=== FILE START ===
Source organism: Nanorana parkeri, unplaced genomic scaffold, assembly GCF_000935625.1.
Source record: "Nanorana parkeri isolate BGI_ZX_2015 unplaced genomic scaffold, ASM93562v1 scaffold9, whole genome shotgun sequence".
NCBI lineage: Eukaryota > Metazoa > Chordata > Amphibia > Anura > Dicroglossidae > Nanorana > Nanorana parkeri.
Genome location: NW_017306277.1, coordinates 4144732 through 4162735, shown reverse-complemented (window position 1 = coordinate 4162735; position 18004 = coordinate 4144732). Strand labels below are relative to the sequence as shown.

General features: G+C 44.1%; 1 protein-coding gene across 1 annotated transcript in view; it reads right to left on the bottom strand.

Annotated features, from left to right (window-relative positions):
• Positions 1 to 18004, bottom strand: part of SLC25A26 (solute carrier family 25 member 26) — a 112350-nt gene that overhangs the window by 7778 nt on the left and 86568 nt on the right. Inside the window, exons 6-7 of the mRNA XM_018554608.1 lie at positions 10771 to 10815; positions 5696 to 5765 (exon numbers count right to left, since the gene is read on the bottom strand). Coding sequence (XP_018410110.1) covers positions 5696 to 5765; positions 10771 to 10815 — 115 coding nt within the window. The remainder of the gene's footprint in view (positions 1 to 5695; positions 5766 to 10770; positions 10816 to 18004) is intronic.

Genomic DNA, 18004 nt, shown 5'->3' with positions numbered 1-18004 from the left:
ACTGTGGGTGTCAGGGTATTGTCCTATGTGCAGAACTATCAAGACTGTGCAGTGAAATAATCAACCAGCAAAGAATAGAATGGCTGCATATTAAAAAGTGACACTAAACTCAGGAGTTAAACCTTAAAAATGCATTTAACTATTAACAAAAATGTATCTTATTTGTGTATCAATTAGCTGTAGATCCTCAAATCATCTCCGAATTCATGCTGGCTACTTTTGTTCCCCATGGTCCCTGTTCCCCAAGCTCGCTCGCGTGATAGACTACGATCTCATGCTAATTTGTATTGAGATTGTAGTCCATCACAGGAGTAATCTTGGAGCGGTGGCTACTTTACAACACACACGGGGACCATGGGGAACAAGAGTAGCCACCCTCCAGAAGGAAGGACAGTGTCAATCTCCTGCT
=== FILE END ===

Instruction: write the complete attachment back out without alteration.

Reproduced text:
Source organism: Nanorana parkeri, unplaced genomic scaffold, assembly GCF_000935625.1.
Source record: "Nanorana parkeri isolate BGI_ZX_2015 unplaced genomic scaffold, ASM93562v1 scaffold9, whole genome shotgun sequence".
NCBI lineage: Eukaryota > Metazoa > Chordata > Amphibia > Anura > Dicroglossidae > Nanorana > Nanorana parkeri.
Genome location: NW_017306277.1, coordinates 4144732 through 4162735, shown reverse-complemented (window position 1 = coordinate 4162735; position 18004 = coordinate 4144732). Strand labels below are relative to the sequence as shown.

General features: G+C 44.1%; 1 protein-coding gene across 1 annotated transcript in view; it reads right to left on the bottom strand.

Annotated features, from left to right (window-relative positions):
• Positions 1 to 18004, bottom strand: part of SLC25A26 (solute carrier family 25 member 26) — a 112350-nt gene that overhangs the window by 7778 nt on the left and 86568 nt on the right. Inside the window, exons 6-7 of the mRNA XM_018554608.1 lie at positions 10771 to 10815; positions 5696 to 5765 (exon numbers count right to left, since the gene is read on the bottom strand). Coding sequence (XP_018410110.1) covers positions 5696 to 5765; positions 10771 to 10815 — 115 coding nt within the window. The remainder of the gene's footprint in view (positions 1 to 5695; positions 5766 to 10770; positions 10816 to 18004) is intronic.

Genomic DNA, 18004 nt, shown 5'->3' with positions numbered 1-18004 from the left:
ACTGTGGGTGTCAGGGTATTGTCCTATGTGCAGAACTATCAAGACTGTGCAGTGAAATAATCAACCAGCAAAGAATAGAATGGCTGCATATTAAAAAGTGACACTAAACTCAGGAGTTAAACCTTAAAAATGCATTTAACTATTAACAAAAATGTATCTTATTTGTGTATCAATTAGCTGTAGATCCTCAAATCATCTCCGAATTCATGCTGGCTACTTTTGTTCCCCATGGTCCCTGTTCCCCAAGCTCGCTCGCGTGATAGACTACGATCTCATGCTAATTTGTATTGAGATTGTAGTCCATCACAGGAGTAATCTTGGAGCGGTGGCTACTTTACAACACACACGGGGACCATGGGGAACAAGAGTAGCCACCCTCCAGAAGGAAGGACAGTGTCAATCTCCTGCT